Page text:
This study was divided into three periods: a preoperative period, an intraoperative period, and a recovery period. In the preoperative period, patients blindly received one of two treatment regimens: remifentanil, 1 micro gram/kg, given over 30 s followed by a continuous infusion of 0.1 micro gram [center dot] kg sup -1 [center dot] min sup -1 (remifentanil group), or remifentanil, 0.05 micro gram/kg, given over 30 s followed by a continuous infusion of 0.05 micro gram [center dot] kg sup -1 [center dot] min sup -1 (remifentanil + midazolam group). Five minutes after the start of the remifentanil infusion, a series of measurements, including heart rate, blood pressure, respiratory rate, oxygen saturation, end-tidal CO2, and verbal assessments of pain, discomfort, anxiety, and sedation were recorded. Once these were completed, the first dose of placebo (remifentanil group) or midazolam, 1 mg, (remifentanil + midazolam group) was administered in a blinded manner over 30 to 60 s. If patients were not oversedated, a second dose of placebo or midazolam, 1 mg, was given for anxiety at least 2 min after the first dose. All scheduled safety and efficacy assessments were recorded at 3 min after the last placebo or midazolam bolus, and hemodynamic and respiratory measurements were repeated every 5 min until the local anesthetic was administered. The local anesthetic injection was administered at least 3 min after the last dose of placebo or midazolam.
The intraoperative period began after the local anesthetic injection. Hemodynamic, respiratory, and efficacy measurements were performed at specified times from the local anesthetic injection until the end of surgery (i.e., placement of last suture). Pain level was assessed 1 min after the local anesthetic injection. Hemodynamic and respiratory measurements and discomfort, anxiety, and sedation assessments were recorded at 1, 5, and 10 min after the local anesthetic injection and were repeated every 10 min until the end of surgery. Starting 1 min after the local anesthetic injection, the remifentanil infusion rate was adjusted based on patient discomfort or hemodynamic and respiratory values. At 3 and 5 min after each change in the remifentanil infusion rate, the hemodynamic and respiratory measurements were repeated. Open-label midazolam (0.5 mg) could be administered as a rescue medication at this time for anxiety in either group, if needed.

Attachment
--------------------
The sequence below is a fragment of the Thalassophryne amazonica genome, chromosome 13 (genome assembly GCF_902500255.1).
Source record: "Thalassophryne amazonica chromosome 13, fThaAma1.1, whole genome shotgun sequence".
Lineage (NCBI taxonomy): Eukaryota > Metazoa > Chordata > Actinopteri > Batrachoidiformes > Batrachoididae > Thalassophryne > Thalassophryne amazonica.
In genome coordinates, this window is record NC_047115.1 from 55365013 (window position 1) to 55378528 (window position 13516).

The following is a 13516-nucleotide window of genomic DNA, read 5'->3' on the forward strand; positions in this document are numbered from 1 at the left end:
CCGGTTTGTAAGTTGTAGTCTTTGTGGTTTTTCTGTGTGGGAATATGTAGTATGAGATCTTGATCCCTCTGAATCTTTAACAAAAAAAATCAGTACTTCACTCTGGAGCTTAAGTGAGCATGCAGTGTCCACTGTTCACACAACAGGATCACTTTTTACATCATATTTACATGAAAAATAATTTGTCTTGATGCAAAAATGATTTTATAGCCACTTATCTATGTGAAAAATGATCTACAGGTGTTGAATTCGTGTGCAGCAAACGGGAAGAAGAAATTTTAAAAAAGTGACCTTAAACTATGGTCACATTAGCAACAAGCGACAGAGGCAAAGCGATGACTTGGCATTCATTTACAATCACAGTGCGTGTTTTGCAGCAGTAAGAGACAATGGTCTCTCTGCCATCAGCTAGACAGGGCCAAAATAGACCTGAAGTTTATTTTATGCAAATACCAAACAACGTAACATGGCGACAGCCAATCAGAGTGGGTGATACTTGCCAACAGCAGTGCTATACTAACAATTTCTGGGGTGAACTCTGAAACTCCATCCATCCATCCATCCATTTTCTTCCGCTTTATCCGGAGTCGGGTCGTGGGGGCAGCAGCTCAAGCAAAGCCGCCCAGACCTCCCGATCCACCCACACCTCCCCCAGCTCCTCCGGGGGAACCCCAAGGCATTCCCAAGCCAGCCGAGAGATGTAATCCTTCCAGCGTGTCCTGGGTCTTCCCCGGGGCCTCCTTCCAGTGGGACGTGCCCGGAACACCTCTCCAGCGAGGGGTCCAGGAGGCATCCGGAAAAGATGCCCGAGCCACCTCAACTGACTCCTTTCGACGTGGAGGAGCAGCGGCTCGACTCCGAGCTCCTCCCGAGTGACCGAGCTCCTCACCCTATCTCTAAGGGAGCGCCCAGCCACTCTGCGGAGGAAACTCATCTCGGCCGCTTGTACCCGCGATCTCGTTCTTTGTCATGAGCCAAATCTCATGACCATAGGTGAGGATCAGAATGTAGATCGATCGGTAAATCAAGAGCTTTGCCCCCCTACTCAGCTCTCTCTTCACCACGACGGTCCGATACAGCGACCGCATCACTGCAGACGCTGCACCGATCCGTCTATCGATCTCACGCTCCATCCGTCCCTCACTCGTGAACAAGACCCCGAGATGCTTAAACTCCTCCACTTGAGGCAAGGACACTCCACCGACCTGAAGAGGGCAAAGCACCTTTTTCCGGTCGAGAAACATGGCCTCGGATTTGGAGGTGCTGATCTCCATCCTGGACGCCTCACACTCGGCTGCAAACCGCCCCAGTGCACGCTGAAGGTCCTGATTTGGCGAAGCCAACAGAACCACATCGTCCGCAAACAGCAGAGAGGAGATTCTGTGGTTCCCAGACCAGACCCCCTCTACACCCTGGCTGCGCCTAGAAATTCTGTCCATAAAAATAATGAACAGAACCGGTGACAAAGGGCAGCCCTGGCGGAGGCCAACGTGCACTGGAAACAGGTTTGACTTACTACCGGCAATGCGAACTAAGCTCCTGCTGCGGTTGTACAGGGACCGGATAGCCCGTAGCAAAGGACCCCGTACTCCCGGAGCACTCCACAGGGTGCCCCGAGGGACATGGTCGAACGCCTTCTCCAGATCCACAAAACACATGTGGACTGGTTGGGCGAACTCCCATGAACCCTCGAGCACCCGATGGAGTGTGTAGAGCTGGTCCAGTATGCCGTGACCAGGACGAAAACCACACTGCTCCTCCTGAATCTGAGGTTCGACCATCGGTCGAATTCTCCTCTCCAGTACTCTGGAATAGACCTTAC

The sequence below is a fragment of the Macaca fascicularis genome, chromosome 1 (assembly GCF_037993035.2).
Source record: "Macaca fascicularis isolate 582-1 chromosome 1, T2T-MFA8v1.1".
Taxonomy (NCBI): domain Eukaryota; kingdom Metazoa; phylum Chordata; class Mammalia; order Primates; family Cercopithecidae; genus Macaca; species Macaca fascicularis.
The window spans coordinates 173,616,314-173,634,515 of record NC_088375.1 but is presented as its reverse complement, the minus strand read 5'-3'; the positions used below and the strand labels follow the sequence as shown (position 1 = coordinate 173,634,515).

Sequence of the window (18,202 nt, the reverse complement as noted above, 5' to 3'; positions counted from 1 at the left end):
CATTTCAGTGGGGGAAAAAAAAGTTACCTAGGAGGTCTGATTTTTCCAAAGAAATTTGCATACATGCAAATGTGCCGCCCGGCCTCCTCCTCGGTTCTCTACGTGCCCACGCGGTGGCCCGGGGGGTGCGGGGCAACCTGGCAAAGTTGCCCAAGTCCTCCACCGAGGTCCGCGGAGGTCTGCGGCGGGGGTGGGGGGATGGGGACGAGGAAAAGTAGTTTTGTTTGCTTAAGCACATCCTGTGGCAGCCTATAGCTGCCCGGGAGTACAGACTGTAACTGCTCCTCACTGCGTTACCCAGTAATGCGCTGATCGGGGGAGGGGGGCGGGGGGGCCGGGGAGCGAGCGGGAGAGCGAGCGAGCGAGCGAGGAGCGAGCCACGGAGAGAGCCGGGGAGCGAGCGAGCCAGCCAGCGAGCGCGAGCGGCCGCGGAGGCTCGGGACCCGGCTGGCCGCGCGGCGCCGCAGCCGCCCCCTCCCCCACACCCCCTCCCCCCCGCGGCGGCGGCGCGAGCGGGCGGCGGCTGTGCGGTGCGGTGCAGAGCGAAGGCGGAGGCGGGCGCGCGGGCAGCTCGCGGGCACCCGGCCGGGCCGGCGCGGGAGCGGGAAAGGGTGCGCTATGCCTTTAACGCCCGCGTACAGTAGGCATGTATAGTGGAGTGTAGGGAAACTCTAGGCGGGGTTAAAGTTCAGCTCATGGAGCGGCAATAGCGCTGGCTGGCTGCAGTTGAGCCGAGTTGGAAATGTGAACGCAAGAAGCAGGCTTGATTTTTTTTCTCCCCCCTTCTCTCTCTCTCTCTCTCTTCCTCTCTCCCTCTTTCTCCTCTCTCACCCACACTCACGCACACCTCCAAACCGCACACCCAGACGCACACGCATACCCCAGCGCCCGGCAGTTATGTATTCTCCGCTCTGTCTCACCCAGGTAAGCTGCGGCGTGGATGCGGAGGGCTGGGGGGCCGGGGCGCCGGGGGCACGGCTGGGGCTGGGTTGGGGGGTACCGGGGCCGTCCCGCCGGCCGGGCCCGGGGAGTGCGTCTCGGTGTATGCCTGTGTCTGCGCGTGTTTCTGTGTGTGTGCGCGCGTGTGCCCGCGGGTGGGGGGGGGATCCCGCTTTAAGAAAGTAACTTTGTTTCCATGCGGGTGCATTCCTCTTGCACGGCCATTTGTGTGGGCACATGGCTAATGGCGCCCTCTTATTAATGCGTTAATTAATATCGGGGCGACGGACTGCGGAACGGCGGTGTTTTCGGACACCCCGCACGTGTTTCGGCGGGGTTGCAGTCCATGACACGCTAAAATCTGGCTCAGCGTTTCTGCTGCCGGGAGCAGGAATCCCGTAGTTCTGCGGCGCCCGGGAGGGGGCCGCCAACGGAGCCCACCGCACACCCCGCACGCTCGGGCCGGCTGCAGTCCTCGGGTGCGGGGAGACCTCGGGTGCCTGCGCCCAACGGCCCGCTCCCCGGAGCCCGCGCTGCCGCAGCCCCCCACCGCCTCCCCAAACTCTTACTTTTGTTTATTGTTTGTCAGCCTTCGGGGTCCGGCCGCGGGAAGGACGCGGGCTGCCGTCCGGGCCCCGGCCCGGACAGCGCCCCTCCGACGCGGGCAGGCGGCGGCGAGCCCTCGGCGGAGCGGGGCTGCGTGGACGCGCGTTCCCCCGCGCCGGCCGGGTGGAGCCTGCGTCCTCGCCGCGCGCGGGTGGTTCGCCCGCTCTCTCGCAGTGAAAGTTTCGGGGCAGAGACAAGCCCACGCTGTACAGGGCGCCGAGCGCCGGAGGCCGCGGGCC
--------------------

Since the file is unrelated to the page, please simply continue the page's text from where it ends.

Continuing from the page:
The remifentanil infusion rate could be increased (in 50% increments from the initial rate) if the discomfort score was greater than 4 on an 11-point scale (see Study Parameters section) or if the patient complained of discomfort or pain or had a somatic response such as grimacing or movement or required additional sedation, analgesia, or anxiolysis. The maximum remifentanil infusion rate allowed was 0.4 micro gram [center dot] kg sup -1 [center dot] min sup -1 for the remifentanil group or 0.2 micro gram [center dot] kg sup -1 [center dot] min sup -1 for the remifentanil + midazolam group. The remifentanil infusion rate could be decreased by 50% if the patient experienced respiratory depression, defined as a respiratory rate < 8 breaths/min for >or= to 1 minute, or O sub 2 saturation < 94% on O2supplementation; hypotension, defined as systolic blood pressure 15 mmHg below baseline or < 80 mmHg for >or= to 1 min; or bradycardia, defined as heart rate < 40 beats/min for >or= to 1 min.
The recovery (last) period began with the termination of the remifentanil infusion at the end of surgery (skin closure) and continued until the patient was discharged from the hospital. Pain, discomfort, anxiety, and sedation scores and hemodynamic and respiratory function measurements were recorded at 1, 3, 5, 10, 20, and 30 min after the termination of the remifentanil infusion and were repeated every 15 min thereafter until the patient qualified for discharge. Nausea and vomiting were assessed and recorded on arrival in recovery, after 15 min, and just before discharge. Antiemetics were administered if deemed clinically necessary.
Immediate recovery was assessed using the modified Aldrete score. [6 ] Patients who had two successive Aldrete scores of 9 or more, no or mild nausea, and no vomiting were transferred from the operating room directly into the postanesthesia care phase II recovery area (stepdown unit) after bypassing the phase I recovery area. Patients qualified for discharge from the phase II recovery area when they met phase I discharge criteria, had a postanesthesia discharge score (PADS) of 9 or 10, [7 ] and were walking unassisted.
Study Parameters 
The primary efficacy measures were pain and discomfort scores assessed at 1 min after the local anesthetic injection and the remifentanil infusion dose, which provided adequate comfort (discomfort score <or= to 4) and maintained adequate respiration (>or= to 8 breaths/min). Patients were asked to verbally rate their level of pain (on a descriptive scale, with 0 = no pain, 1 = mild pain, 2 = moderate pain, 3 = severe pain). Patients also were asked to verbally rate their level of discomfort, sedation, and anxiety on an 11-point numerical rating scale (where 0 = none and 10 = extreme). The patient's level of sedation was also assessed by the investigator using the 5-point Observer's Assessment of Alertness/Sedation (OAA/S) scale [8 ](modified by reversing the order of the scores such that 0 = alert and 5 = deep sleep).